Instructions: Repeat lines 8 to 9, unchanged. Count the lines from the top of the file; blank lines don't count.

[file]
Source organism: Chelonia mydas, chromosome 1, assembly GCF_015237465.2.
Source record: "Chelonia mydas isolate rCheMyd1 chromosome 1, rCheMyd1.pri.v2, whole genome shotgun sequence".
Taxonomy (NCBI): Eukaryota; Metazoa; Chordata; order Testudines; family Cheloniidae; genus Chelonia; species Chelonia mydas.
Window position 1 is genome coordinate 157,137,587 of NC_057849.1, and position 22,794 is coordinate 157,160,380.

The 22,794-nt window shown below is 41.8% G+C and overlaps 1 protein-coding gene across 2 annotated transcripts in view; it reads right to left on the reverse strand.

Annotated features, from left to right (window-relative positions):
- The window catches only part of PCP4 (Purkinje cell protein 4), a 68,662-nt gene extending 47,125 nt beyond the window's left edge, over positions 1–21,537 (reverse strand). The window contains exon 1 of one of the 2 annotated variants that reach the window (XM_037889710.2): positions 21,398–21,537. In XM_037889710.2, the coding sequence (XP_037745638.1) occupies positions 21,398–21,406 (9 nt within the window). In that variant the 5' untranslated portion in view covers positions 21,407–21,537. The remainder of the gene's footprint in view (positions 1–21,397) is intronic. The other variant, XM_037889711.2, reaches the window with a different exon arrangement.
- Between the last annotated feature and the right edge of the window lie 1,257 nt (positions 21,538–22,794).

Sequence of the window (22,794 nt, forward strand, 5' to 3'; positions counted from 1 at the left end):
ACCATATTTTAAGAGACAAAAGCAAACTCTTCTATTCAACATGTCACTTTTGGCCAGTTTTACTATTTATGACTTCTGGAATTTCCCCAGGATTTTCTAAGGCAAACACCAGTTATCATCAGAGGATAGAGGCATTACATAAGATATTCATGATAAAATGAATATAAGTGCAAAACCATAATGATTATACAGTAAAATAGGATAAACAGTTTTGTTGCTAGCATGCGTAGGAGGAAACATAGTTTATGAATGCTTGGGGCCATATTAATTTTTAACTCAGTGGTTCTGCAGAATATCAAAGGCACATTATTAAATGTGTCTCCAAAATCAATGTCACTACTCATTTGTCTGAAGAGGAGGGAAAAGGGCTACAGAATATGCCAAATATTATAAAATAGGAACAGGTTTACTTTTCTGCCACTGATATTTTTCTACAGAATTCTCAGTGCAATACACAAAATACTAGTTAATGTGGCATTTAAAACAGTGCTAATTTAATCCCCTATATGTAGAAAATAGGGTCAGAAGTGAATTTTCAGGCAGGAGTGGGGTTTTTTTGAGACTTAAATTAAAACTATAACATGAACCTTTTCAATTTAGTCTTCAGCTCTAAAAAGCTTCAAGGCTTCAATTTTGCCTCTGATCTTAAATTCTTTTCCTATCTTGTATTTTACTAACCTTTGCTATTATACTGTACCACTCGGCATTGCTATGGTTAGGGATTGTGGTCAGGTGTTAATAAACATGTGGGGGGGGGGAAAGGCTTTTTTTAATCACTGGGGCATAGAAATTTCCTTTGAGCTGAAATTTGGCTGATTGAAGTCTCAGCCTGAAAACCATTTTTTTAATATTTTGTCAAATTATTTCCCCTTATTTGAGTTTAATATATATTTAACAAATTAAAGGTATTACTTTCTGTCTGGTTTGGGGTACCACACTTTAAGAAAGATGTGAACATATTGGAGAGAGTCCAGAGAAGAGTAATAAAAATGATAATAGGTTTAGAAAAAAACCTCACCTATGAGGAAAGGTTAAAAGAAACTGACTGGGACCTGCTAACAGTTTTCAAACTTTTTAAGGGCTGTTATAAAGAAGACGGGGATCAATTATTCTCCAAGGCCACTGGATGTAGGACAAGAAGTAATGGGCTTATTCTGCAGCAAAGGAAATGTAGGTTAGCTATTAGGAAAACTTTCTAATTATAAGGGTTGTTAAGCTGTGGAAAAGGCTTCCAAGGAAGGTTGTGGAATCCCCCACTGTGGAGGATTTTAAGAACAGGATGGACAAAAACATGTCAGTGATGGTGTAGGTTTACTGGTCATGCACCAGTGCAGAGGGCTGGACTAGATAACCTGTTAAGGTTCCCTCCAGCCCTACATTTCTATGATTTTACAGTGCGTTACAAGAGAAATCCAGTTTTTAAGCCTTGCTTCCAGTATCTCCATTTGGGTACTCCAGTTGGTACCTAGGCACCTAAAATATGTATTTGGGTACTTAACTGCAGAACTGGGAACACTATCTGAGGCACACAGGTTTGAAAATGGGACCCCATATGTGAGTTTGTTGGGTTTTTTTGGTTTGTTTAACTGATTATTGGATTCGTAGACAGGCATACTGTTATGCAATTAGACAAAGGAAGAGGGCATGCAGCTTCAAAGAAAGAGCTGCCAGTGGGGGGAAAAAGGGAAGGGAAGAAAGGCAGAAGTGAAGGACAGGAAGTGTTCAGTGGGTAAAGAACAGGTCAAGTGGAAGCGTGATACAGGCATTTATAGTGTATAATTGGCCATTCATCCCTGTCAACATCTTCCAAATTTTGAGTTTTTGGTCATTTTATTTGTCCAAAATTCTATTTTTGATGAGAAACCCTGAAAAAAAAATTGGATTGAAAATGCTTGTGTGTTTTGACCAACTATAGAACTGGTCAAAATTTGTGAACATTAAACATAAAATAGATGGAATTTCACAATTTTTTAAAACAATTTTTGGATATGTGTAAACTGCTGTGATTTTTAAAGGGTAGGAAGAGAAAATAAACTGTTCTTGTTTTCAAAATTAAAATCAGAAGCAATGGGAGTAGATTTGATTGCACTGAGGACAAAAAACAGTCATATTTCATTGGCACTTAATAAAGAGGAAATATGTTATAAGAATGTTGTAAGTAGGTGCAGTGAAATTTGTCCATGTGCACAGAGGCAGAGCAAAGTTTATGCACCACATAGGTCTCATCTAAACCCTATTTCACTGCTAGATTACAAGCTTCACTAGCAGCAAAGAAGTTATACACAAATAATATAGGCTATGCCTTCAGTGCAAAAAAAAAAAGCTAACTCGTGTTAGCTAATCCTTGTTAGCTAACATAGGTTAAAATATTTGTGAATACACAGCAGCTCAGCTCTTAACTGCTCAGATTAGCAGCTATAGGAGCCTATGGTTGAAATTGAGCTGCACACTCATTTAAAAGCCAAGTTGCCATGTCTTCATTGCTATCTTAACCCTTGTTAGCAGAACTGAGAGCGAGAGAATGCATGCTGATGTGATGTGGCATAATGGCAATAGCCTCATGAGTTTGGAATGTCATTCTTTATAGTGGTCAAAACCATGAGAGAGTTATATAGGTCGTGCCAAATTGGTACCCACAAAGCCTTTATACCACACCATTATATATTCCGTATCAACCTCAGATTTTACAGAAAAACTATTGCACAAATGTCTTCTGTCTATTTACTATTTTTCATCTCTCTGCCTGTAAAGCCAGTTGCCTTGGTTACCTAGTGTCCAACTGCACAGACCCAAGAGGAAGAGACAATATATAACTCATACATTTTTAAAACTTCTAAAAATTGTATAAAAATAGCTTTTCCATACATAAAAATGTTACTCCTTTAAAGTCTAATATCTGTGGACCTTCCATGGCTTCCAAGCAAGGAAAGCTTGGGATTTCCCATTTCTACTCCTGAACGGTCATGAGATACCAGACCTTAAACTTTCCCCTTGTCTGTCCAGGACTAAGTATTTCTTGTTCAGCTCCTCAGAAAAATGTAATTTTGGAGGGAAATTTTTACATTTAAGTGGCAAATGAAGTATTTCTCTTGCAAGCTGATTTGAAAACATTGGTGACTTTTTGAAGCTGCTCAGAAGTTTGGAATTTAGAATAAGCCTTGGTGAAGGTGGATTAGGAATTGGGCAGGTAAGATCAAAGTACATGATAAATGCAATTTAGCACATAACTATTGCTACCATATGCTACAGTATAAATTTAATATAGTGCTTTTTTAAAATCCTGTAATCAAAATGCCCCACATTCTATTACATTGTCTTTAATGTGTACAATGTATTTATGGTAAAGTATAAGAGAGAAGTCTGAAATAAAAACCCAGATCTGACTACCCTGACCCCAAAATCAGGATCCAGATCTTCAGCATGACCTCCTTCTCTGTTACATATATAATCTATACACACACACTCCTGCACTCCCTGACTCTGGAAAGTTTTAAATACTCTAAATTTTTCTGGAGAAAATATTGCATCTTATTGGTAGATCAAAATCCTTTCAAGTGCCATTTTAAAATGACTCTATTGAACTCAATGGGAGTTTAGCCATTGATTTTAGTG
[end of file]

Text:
- Between the last annotated feature and the right edge of the window lie 1,257 nt (positions 21,538–22,794).

Sequence of the window (22,794 nt, forward strand, 5' to 3'; positions counted from 1 at the left end):